The Westernization of Dietary Patterns

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Toward the end of the twentieth century, economic growth among developing countries caused the phenomenon of the Westernization of traditional eating patterns. Industrialization and modern transportation brought baking technology and Western food styles to developing countries. New and tasty foods high in fat, sugar, and salt became the choice of the new rich. Trendy fast foods, soft drinks, and meat products replaced traditional ethnic foods.

Fortunately, in many emerging societies the poor are still unable to afford Western fast foods, and are thus spared the ills of high consumption of fats, meat, and sugars. For example, many people in India still spend more than half their income on food consumed at home, compared to the average American, who spends less than 8 percent of his or her disposable income on home-cooked food.

The American diet, much like that of many industrialized nations, derives its calories from fats, sugars, and animal products in foods prepared or processed away from home. One out of every three meals in America is consumed away from home. From 1990 to 2000 there was a 14 percent decrease in the number of meals eaten at home. In 1977 only 16 percent of all meals and snacks were eaten way from home. By 1995, this rose to 27 percent. In 1995, away-from-home foods provided 34 percent of total caloric intake, an increase from 18 percent in 1977. In addition, eating at home does not always mean cooking. Supermarkets and grocery stores provide thousands of ready-made meals, frozen foods, and processed meals that require little preparation at home.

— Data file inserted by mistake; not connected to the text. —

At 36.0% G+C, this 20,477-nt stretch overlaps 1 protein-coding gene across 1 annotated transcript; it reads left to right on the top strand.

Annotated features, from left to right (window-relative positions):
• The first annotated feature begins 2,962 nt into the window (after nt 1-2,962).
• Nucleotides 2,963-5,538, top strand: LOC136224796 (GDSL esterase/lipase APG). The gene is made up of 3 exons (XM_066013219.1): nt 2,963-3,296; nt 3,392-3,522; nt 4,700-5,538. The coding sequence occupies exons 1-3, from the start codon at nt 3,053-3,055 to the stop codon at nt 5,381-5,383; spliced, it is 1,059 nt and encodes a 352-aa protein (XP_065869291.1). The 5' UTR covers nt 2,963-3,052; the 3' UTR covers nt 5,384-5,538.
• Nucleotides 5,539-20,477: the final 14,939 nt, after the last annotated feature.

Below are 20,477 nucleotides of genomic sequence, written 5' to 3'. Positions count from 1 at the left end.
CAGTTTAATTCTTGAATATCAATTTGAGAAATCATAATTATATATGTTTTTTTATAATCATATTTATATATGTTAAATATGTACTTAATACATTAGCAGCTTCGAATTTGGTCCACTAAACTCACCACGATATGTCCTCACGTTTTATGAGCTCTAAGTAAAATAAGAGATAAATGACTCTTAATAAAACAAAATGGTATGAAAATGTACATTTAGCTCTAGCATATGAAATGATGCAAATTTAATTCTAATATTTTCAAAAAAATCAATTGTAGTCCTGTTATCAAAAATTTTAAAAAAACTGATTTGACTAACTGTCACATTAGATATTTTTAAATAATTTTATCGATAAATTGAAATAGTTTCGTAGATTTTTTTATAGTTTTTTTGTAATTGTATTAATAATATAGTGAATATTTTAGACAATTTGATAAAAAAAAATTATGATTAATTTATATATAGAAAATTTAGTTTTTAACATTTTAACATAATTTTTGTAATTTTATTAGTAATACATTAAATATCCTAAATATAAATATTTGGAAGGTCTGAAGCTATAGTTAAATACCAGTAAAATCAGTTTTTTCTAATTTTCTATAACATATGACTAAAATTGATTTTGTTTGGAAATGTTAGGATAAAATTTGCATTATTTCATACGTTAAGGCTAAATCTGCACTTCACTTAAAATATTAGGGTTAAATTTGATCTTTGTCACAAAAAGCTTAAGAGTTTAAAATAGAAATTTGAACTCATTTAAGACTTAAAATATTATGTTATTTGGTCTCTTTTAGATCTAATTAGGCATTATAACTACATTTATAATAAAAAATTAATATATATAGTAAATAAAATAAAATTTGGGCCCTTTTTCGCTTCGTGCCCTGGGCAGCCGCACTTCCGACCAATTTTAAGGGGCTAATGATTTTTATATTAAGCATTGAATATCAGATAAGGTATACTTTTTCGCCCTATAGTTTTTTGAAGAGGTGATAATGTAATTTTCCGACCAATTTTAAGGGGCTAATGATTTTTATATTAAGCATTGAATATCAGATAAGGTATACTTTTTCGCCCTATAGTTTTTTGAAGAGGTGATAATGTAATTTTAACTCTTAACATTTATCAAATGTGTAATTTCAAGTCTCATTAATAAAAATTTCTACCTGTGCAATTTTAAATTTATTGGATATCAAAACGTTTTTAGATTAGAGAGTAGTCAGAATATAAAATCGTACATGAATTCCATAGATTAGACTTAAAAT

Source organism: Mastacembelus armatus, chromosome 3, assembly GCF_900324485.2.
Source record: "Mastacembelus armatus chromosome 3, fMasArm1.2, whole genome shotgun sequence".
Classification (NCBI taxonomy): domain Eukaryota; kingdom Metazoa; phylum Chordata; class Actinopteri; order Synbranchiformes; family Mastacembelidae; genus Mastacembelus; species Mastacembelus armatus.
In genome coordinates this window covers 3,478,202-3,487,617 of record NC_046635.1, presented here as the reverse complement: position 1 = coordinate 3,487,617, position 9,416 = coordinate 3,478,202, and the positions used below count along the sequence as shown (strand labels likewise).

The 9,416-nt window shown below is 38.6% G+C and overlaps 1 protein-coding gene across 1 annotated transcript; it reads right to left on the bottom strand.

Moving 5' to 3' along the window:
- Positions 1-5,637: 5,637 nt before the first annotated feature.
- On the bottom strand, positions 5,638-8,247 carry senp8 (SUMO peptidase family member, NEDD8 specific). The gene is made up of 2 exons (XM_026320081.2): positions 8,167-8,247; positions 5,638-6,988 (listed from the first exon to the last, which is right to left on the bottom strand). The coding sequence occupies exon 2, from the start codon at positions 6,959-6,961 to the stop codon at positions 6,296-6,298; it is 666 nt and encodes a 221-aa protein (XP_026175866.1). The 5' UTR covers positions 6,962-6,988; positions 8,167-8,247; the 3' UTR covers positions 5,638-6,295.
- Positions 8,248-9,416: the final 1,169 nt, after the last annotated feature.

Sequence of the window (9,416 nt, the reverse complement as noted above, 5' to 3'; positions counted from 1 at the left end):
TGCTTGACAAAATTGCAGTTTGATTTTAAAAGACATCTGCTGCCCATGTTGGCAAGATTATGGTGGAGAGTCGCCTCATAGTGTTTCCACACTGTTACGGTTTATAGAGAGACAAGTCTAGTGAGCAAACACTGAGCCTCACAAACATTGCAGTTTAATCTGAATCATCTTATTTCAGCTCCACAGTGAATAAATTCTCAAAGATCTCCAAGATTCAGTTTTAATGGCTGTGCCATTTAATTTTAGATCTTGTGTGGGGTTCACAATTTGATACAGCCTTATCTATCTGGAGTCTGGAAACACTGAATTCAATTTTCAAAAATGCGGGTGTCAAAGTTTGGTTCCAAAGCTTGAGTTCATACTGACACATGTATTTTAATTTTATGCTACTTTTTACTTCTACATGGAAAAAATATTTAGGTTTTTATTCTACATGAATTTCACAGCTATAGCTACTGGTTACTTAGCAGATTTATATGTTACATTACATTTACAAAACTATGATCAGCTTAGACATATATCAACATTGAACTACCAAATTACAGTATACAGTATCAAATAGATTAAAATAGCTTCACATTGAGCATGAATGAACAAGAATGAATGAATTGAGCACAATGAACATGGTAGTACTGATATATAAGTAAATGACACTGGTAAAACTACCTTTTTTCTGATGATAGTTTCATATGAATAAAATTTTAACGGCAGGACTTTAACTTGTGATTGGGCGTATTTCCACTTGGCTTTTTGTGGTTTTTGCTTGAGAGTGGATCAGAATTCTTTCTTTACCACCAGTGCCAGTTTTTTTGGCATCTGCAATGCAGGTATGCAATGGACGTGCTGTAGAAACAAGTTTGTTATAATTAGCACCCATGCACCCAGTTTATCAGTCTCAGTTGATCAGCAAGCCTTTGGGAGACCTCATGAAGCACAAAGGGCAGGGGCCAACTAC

Total fat consumption in the United States increased from 18 percent in 1977 to 38 percent in 1995. According to Lin and Frazao, away-from-home foods deliver more calories in fat and saturated fat and are lower in fiber and calcium than home-cooked foods. The average total calories consumed by Americans rose from 1,807 calories in 1987 to 2,043 calories in saturated fat: a fat with the maximum possible number of hydrogens; more difficult to break down that unsaturated fats calcium: mineral essential for bones and teeth fast food: food requiring minimal preparation before eating, or food delivered very quickly after ordering in a restaurant obesity: the condition of being overweight, according to established norms based on sex, age, and height overweight: weight above the accepted norm based on height, sex, and age obese: above accepted standards of weight for sex, height, and age chronic: over a long period heart disease: any disorder of the heart or its blood supply, including heart attack, atherosclerosis, and coronary artery disease hypertension: high blood pressure hyperlipidemia: high levels of lipids (fats or cholesterol) in the blood cancer: uncontrolled cell growth stroke: loss of blood supply to part of the brain, due to a blocked or burst artery in the brain type II diabetes: Inability to regulate the level of sugar in the blood due to a reduction in the number of insulin receptors on the body's cells incidence: number of new cases reported each year food additive: substance added to foods to improve nutrition, taste, appearance or shelf-life food poisoning: illness caused by consumption of spoiled food, usually containing bacteria bacteria: single-celled organisms without nuclei, some of which are infectious virus: noncellular infectious agent that requires a host cell to reproduce toxins: poison parasite: organism that feeds off of other organisms

1995. Since away-from-home foods deliver more fat and more calories, the trend of eating out can become a health hazard. People tend to eat more from restaurants and fast-food places because many eating establishments "supersize" their portions. Customers feel that they get their money's worth when they receive more food than they need.

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